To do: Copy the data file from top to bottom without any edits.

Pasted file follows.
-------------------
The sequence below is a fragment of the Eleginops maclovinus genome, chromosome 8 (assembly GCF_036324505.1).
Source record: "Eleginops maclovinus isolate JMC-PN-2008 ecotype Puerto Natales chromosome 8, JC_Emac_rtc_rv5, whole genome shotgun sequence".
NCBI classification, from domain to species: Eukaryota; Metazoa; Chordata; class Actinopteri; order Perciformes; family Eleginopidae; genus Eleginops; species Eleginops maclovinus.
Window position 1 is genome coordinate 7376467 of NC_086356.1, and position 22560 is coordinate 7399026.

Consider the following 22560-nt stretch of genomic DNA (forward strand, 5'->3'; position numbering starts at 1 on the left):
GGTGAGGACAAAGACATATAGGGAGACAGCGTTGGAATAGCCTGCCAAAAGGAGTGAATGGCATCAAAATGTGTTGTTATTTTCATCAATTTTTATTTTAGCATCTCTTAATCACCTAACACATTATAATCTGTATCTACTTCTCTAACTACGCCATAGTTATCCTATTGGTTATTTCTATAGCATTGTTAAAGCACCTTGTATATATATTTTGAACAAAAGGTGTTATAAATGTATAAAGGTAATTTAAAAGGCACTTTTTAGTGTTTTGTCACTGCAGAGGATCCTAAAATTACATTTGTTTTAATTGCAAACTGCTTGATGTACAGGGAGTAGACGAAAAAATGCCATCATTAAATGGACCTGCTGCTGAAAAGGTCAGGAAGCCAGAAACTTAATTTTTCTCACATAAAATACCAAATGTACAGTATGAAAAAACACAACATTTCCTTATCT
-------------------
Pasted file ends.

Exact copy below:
The sequence below is a fragment of the Eleginops maclovinus genome, chromosome 8 (assembly GCF_036324505.1).
Source record: "Eleginops maclovinus isolate JMC-PN-2008 ecotype Puerto Natales chromosome 8, JC_Emac_rtc_rv5, whole genome shotgun sequence".
NCBI classification, from domain to species: Eukaryota; Metazoa; Chordata; class Actinopteri; order Perciformes; family Eleginopidae; genus Eleginops; species Eleginops maclovinus.
Window position 1 is genome coordinate 7376467 of NC_086356.1, and position 22560 is coordinate 7399026.

Consider the following 22560-nt stretch of genomic DNA (forward strand, 5'->3'; position numbering starts at 1 on the left):
GGTGAGGACAAAGACATATAGGGAGACAGCGTTGGAATAGCCTGCCAAAAGGAGTGAATGGCATCAAAATGTGTTGTTATTTTCATCAATTTTTATTTTAGCATCTCTTAATCACCTAACACATTATAATCTGTATCTACTTCTCTAACTACGCCATAGTTATCCTATTGGTTATTTCTATAGCATTGTTAAAGCACCTTGTATATATATTTTGAACAAAAGGTGTTATAAATGTATAAAGGTAATTTAAAAGGCACTTTTTAGTGTTTTGTCACTGCAGAGGATCCTAAAATTACATTTGTTTTAATTGCAAACTGCTTGATGTACAGGGAGTAGACGAAAAAATGCCATCATTAAATGGACCTGCTGCTGAAAAGGTCAGGAAGCCAGAAACTTAATTTTTCTCACATAAAATACCAAATGTACAGTATGAAAAAACACAACATTTCCTTATCT